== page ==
“I don’t even know what kind of spell…”
“Sectumsempra should do the trick,” Connie said briskly.
Ava looked sick. She spent the next few minutes pacing nervously between the wash-stand and the window. On one pass she paused by the window and looked out with a sudden stillness that should have caught Connie’s attention, but the latter was occupied, cleaning her fingernails with her wand. Then Ava turned away quickly and resumed pacing, her face blank.
At length Connie glanced at the clock on the wall and said: “Why don’t you undo his bonds? I’ll shield you, then you can throw him a wand and we’ll see what happens.”
“I would sooner see anything else,” Ava muttered. Nevertheless, she waved her wand and the bindings on Spanky’s wrists and ankles fell off.
Spanky immediately began rubbing his arms and stretching his legs. He looked like a man waking up from a long sleep.
“Protego,” Connie muttered, casting a shield to protect herself and Ava from their prisoner. “It’s starting to look like I was right,” she added, catching Ava’s eye.
Ava’s face turned bright red, and her eyes swam with tears.
“What’s the matter with you?” Connie snapped. “We’ll be all right. You might as well bung him a wand, so we can finish this scientifically.”
Ava threw Spanky’s wand at him. He caught it in his left hand and waved it at the two sisters. The tip of the wand fizzed and sparked, but otherwise nothing happened.
“Looks like he still has a bit of a charge in him,” Connie remarked.
“Could just be a bit of residual magic in the wand itself,” Ava countered.
“Well, there’s one way to be sure,” said Connie. “Try to slit his throat once and see if he puts up a defense.”
Ava leveled the wand at Spanky, who was standing now, staring at his wand in apparent shock. Ava’s hand trembled. Finally she confessed: “I can’t.”
“You will,” said Connie. “Or do you want me to fetch Father?”
Spanky shook his wand again and again. Nothing but a few puffs of glittery smoke came out of it.
“All right,” said Ava, grimly. She pointed the wand at Spanky’s heart and chanted: “Sectumsempra!”
A jet of light struck the center of Spanky’s chest…and disappeared. He looked down at himself, uninjured.
Connie gasped. “How did he…?”
Before she could complete the thought, a tremendous crash sounded from downstairs, followed by a commotion bangs, yells, and the sound of solid wooden furniture being reduced to splinters.
“Watch him for a moment,” Connie said, rushing out of the room. A moment later Ava heard her scream: “Father!” More bangs, yells, and crashes came up from below.
Ava held her prisoner at wandpoint, wild-eyed, wondering what to do. She didn’t have long to reflect on this matter. She heard Connie’s voice give one last, desperate scream – then the thunder of footsteps on the stairs, the shouts of men and women searching the rooms …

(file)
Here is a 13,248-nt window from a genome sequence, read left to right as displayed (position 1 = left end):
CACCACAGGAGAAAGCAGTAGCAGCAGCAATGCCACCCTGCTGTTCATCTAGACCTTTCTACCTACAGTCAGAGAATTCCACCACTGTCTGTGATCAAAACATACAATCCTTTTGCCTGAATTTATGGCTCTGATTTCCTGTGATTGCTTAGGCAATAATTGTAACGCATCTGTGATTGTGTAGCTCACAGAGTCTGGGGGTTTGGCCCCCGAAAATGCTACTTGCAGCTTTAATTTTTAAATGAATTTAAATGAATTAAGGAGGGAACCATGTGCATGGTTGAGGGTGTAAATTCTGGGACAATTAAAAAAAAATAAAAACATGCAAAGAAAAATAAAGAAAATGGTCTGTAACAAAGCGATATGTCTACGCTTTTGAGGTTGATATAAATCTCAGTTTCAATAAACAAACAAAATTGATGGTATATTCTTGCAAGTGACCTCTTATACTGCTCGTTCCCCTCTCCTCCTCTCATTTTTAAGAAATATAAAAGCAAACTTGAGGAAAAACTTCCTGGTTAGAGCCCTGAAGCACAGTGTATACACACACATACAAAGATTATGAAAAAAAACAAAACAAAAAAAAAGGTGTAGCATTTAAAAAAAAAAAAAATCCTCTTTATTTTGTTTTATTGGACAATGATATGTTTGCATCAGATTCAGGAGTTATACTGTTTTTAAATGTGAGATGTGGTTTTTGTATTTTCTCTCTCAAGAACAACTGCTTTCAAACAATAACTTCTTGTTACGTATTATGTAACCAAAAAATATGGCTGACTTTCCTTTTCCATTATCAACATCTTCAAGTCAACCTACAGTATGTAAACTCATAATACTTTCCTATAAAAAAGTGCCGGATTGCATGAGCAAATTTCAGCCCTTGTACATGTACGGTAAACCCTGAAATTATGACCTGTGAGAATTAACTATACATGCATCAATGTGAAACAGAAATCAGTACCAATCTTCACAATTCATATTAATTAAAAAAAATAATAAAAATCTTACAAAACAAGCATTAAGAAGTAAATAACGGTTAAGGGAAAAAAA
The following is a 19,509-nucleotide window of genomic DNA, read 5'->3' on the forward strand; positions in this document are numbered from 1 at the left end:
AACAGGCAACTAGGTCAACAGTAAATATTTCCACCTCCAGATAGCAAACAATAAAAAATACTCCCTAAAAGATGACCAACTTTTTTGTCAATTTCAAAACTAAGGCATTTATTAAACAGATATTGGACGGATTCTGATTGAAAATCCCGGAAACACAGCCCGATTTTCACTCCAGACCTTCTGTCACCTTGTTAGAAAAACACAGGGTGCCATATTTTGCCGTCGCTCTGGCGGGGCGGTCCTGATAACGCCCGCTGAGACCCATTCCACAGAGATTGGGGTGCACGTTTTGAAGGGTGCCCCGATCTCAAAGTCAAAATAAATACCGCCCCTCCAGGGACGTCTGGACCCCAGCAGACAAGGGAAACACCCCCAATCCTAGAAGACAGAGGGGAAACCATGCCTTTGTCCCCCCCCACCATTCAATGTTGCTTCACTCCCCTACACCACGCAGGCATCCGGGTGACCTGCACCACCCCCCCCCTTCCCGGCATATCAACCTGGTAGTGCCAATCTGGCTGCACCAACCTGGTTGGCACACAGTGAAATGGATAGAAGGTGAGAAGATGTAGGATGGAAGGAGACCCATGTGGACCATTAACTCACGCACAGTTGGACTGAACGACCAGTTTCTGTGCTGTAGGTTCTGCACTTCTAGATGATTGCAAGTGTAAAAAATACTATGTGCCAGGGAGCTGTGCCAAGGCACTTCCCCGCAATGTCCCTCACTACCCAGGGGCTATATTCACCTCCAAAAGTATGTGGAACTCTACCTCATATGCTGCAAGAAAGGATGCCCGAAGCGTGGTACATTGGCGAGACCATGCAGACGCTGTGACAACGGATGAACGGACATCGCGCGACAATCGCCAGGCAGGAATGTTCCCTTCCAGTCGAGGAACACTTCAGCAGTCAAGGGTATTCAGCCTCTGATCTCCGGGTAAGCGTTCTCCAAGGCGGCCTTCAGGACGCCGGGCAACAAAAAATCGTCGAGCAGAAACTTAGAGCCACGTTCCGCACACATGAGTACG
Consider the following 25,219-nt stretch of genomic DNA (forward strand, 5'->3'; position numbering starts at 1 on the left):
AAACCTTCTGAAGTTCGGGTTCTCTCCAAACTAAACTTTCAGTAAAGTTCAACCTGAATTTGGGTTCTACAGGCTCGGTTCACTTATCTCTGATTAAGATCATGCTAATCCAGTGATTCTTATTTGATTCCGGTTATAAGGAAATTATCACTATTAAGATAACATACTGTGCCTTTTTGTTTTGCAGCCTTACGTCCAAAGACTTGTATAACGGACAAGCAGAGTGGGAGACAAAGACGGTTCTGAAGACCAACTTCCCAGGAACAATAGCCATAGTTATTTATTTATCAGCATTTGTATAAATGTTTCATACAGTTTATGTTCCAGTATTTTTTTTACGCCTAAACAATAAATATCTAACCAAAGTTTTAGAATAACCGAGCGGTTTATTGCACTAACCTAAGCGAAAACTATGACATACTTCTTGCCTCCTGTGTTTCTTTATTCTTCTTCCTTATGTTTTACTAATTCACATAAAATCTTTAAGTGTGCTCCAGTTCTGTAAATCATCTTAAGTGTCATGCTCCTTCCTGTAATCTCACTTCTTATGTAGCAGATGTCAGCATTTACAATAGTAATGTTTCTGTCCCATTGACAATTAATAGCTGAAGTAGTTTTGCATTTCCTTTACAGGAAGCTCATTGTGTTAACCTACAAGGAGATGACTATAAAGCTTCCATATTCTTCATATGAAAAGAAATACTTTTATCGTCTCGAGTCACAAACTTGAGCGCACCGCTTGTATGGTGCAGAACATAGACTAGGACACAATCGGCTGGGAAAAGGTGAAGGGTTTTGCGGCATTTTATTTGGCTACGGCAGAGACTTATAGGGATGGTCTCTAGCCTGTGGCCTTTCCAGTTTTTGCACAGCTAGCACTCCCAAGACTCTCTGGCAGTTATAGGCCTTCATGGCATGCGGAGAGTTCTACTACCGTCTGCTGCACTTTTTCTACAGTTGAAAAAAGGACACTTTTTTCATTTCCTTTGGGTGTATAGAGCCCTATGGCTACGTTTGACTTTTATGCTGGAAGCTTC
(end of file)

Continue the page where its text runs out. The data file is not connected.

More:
Too late, Ava thought of barricading the door. It had barely closed when it was blasted open again. The first person through the door was Queen Silvia of Sweden – or rather, Joe Albuquerque, though at the moment the resemblance was remarkable. Ava recovered quickly from her surprise and began firing curses and defensive spells at the door, while herding Spanky behind her toward the corner by the window. In the sudden thrill of battle, with her mind clear of anything but survival, she kept Joe so busy that, for several moments, he didn’t have a chance to call for help. When he finally did manage to yell “In here!” Ava winged him with a stunning spell, which sent him staggering into the wardrobe.
Ilona, Agent Dalrymple, and a half dozen other RMB agents poured into the room before Ava could finish Joe off. Their curses glanced off her shield – she was, after all, not far behind Connie in that department – so that she could scarcely see through it. Meanwhile, the force of ricocheting spells had shattered a vase and two lamps, melted a ceramic figurine, set fire to Nancy’s rocking-chair, and burst the stuffing out of the bed.
When four more agents rushed into the room, Ava realized she had only one choice. She grabbed the bewildered Spanky by his collar and shoved him ahead of her, straight into Dalrymple’s arms – and in the momentary confusion, she jumped out of the window.
Ilona ran to the window and looked down.
“I didn’t hear an impact,” Joe said, adjusting his tiara.
“Her broom caught her,” said Ilona. “She’ll be miles away by the time we go after her.”
Nevertheless, Dalyrmple ordered the other agents to give chase. Their footsteps thundered out of the room, down the stairs, and off into the distance.
Ilona turned slowly from the window. A blurry second later she was clutching Spanky like a lifebelt, and making kitten-like noises into his chest. Joe and Dalrymple both coughed and turned away awkwardly.
The first intelligible thing Ilona managed to say was, “I knew you were alive.”
Spanky said nothing, but only patted her shoulder with a bemused look on his face.
“Well?” she cried. “What do you have to say?”
Spanky pulled away from her, cleared his throat, smiled awkwardly…and began to sing: “Little Boy Blue, come wave your wand, The Kneazle’s at the chickens, the Abraxan’s in the corn. Where is that boy that looks after the beasts? He’s back in the broom shed, fast asleep…”
+++ DOUBLE CHALLENGE +++
To help choose the direction of the next few chapters of The Magic Quill, visit the Discussion Forum, or send Robbie feedback. The survey answer with the most votes, and the contest entry (or entries) Robbie likes best, will be featured in the chapter after next.
SURVEY: What happens to Spanky as a result of the platypus potion? (A) He permanently loses most of his magical powers. (B) He recovers and is soon back to normal, give or take an occasional relapse. (C) Without losing his own powers, he develops a resistance to other people’s magic that makes defense a snap – but also has some goofy side-effects. (D) Other: ____.
CONTEST: Invent the name of a professional Quidditch player and the “world record” he or she holds.